An 8-year-old male child presented in January 2008 with pallor, jaundice, passage of black colored urine and mild hepatomegaly. The clinical diagnosis of acute intravascular hemolysis was made. The hemogram findings [shown in [Table 1]] revealed unusually high MCHC and disproportionately low RBC count for the degree of anemia. This immediately alerted us to have a look at the sample. Gross examination of the sample revealed small clumps. The wet smear of the sample showed agglutinates of RBCs. On warming the sample at 37°C, the MCHC got reduced from 41.4 to 37.4 g/dl. Careful examination of peripheral smear detected clumps of RBCs, spherocytes and a very occasional neutrophil and monocyte showing erythrophagocytosis [Figure 1]. Serum urea and creatinine were raised (101 and 1.6 mg/dl, respectively). Urine was cola colored and deposits showed granular pigmented casts. Thus, a diagnosis of intravascular hemolysis with acute renal failure probably due to paroxysmal cold hemoglobinuria (PCH) or cold agglutinin disease (CAD) was considered. Direct Coombs test (DCT) at 37°C was negative for IgM, weakly positive for IgG and strongly positive for C3d (3+), while at 4°C, only C3d was positive (3+). Test for Donath Landsteiner antibodies was positive with P+ve O group red cells. Venereal Disease Research Laboratory (VDRL) was negative. A final diagnosis of PCH was made. Patient was given blood transfusions, antibiotics and put on steroids (prednisolone 2 mg/kg for 2 weeks and then tapered gradually). He had improved and was discharged after 2 weeks.
Figure 1: Peripheral smear showing clumping of RBCs, microspherocytes and erythrophagocytosis (Wright's stain, ×1000)

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Table 1: Hematological investigations of the four cases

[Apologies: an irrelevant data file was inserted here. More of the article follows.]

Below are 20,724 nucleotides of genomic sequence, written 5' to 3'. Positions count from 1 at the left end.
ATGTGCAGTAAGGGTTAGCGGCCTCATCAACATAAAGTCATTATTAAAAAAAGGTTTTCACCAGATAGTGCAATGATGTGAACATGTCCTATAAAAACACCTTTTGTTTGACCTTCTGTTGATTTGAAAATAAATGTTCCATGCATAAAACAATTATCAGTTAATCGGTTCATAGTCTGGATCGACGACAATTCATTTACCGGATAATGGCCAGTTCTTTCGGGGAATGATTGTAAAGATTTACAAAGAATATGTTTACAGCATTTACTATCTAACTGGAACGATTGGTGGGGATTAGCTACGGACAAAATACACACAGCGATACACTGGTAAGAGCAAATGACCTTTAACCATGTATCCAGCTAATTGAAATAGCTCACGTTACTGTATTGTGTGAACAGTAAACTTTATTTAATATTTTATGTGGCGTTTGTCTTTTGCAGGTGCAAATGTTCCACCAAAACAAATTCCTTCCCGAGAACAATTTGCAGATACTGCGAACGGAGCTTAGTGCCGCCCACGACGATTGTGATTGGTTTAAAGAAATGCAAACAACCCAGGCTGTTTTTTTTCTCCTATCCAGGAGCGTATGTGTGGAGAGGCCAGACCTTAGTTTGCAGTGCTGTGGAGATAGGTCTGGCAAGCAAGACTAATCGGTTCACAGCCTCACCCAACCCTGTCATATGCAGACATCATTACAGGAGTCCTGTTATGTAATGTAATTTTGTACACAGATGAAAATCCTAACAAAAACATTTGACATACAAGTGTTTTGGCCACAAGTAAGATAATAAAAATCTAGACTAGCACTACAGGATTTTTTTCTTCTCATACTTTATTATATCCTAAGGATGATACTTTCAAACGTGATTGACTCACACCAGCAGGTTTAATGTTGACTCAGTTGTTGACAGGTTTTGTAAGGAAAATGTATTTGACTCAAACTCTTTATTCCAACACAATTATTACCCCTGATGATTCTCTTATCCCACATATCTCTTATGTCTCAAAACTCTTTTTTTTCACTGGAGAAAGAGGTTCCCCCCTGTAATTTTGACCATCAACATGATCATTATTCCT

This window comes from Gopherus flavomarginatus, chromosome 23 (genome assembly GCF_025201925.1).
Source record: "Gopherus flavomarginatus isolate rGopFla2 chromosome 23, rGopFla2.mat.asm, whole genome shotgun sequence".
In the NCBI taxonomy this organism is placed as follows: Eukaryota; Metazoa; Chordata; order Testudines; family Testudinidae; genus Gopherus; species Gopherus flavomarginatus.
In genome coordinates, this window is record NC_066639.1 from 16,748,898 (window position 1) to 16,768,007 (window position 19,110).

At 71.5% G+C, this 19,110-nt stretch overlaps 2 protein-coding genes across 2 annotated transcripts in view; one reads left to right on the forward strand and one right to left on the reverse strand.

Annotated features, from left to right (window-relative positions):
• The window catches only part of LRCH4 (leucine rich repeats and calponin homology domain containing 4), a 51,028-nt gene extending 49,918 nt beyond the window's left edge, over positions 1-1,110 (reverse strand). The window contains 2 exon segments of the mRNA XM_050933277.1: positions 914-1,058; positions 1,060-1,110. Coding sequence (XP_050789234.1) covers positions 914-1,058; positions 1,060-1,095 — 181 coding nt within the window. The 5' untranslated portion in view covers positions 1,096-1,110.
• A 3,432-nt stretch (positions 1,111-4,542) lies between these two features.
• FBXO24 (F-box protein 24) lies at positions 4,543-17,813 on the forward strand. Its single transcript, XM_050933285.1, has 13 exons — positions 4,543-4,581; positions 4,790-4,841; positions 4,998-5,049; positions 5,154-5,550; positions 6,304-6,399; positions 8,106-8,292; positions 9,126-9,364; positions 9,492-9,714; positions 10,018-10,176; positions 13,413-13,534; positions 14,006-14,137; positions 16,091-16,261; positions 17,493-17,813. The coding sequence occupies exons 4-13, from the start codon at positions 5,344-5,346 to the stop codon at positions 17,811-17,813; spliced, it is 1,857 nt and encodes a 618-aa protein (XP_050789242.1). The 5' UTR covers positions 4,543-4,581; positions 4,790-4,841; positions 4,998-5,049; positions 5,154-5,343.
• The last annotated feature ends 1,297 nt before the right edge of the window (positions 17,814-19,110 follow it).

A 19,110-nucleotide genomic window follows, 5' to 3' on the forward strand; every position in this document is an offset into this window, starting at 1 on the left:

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Case 2

A 9-year-old male child came in the month of December 2008 with a history of off-and-on fever and hyperpigmented lesions all over the body for 2 years. On examination, there was hepato-splenomegaly of 4 and 3 cm, respectively, below the costal margin. Hemogram findings [Table 1] showed pancytopenia with high MCHC of 42.6 g/dl, which corrected to 35.5 g/dl on warming the sample to 37°C. Wet smear examination revealed clumps of RBCs in the smear. Peripheral smear examination showed clumps of RBCs with presence of normocytic, normochromic red cells and many microcytic, hypochromic cells. Thus, based on the above features, a possibility of CAD or cryoglobulinemia was considered. Further evaluation revealed antinuclear antibody (ANA), double stranded DNA (dsDNA) and antiphospholipid antibody (APLA) positivity. Test for CAD was positive with autoantibody specificity against I antigen. A final diagnosis of CAD secondary to Systemic Lupus Erythematosus (SLE) was made. Patient was treated with antibiotics, blood transfusions and methyl prednisolone for 3 days, but he did not respond and therefore was put on azathioprine for which he responded.

Case 3

A 16-year-old female presented with pallor, jaundice and moderate splenomegaly. Hemogram findings [Table 1] revealed increased MCHC, red cell distribution width (RDW) and corrected reticulocyte count. Peripheral smear examination revealed many microspherocytes of uniform size admixed with normocytic, normochromic RBCs. Coombs test (direct and indirect both) was negative. Osmotic fragility showed shift to left with mean corpuscular fragility (MCF) of 4.8 g/l (control 4.0 g/l) and a tail of fragile cells. Her mother also revealed similar hemogram and smear findings, with MCF of 4.5 g/l (control 4.0 g/l). Based on the above findings, a diagnosis of hereditary spherocytosis (HS) was suggested.

Case 4